As students grow older they ask fewer questions. How can teachers fight back against this trend, integrating questioning strategies into their pedagogy in order to encourage inquiry and analytical depth?
Providing quality feedback, and setting aside time for students to read it, reflect on it, and revise with it pushes back against the desire to go fast instead of focusing on mastery. Doing this frequently and consistently also helps build a positive classroom culture; Students can tell the difference between a classroom where feedback is being used as a justification for the grade they received and a classroom where feedback is the pathway to both learning and the grades that reflect that learning.
When I started teaching AP World in 2016 I relied heavily on tips and advice from my APSI as well as resources from other teachers kind enough to share them. I also borrowed a few structures that I had been successful with when teaching AP Econ. Over the years my approach has developed into several … Continue reading Approaching AP World History
Unit 6 is one of my favorite units to teach in AP World, and is arguably one of the most important for understanding contemporary global issues. The unit's content demands thinking about how we teach imperialism as much as what we are teaching. Student engagement is important, but also building historical empathy and training students to think critically about sensitive issues.
This post contains proficiency scales I have drafted for all C3 history standards for high school. Hopefully they offer a clear starting point for teaching and assessing historical thinking in addition to content.
I finally tested out ChatGPT with my AP World History classes. Seeing the changes that technology brings to education is both scary and exciting; particularly as that change seems to be growing exponentially. Also includes are some great resources I have found on using AI in the classroom.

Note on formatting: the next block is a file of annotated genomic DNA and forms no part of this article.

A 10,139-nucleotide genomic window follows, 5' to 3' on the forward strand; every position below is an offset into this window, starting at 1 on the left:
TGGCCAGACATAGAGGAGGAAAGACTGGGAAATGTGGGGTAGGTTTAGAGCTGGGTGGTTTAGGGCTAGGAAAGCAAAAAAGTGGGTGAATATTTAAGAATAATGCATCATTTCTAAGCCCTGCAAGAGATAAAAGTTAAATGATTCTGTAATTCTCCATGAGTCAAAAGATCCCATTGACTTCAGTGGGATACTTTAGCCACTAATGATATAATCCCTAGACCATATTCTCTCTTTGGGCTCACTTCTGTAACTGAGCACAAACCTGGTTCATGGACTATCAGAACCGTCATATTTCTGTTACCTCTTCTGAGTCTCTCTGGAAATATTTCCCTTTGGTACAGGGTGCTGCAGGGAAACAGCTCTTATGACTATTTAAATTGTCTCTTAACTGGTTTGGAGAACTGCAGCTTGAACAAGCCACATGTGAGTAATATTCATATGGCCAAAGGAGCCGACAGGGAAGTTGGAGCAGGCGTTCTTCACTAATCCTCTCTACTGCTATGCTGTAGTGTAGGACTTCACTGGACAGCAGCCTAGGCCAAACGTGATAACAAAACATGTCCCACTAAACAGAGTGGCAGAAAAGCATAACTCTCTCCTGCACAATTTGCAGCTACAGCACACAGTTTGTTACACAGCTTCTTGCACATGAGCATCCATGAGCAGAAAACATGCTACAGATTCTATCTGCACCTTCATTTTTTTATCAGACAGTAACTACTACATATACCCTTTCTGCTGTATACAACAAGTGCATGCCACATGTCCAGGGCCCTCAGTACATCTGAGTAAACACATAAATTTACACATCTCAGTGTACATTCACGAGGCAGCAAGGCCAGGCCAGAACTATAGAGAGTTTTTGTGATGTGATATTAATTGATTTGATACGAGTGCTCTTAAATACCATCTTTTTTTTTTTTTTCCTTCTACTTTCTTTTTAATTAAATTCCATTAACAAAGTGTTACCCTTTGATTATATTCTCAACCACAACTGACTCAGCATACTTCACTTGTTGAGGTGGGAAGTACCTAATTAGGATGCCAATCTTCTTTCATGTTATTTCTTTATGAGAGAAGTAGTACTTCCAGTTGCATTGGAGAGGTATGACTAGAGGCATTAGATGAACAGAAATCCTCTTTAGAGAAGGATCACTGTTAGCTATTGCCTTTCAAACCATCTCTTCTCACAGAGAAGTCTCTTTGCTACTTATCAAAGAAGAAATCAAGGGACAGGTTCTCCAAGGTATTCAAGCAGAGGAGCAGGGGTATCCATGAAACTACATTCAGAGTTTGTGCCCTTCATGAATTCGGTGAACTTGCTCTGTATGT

For better or worse, I have grouped together some of the content from topics 5.4 and 5.6 in order to cover Industrialization's spread outside of Europe. The goals of this lesson are to establish that industrialization, modernization, and westernization are not synonyms, understanding change requires recognizing unique cultural contexts, and that within colonial encounters and imperial relationships change flows both ways affecting everyone involved.
The alignment between NHD and C3 creates unique opportunities when a curriculum actively leverages both. Students need to see how skills are interconnected and rely on each other when applied to a "real world" task. Regardless of whether a school uses traditional or standards-based grading, NHD and C3 are powerful tools for doing inquiry based learning and teaching historical thinking skills.
Not all standards are equal. Some standards are foundational, some are extensions, some are inextricably linked when they come to life beyond the curriculum documents. This is where teachers and content experts need to add their experience and expertise to the discussion. Engaging with curriculum makes teachers better at their craft and offers significant insight that curriculum experts alone may miss.
How can we make frequent and spiraled assessments in a standards-based grading system work while retaining the joy of teaching and learning? It's not easy, but can be accomplished if we redefine what assessment looks like. Here are a few things I have learned that helped me make standards-based grading work with in a social studies classroom.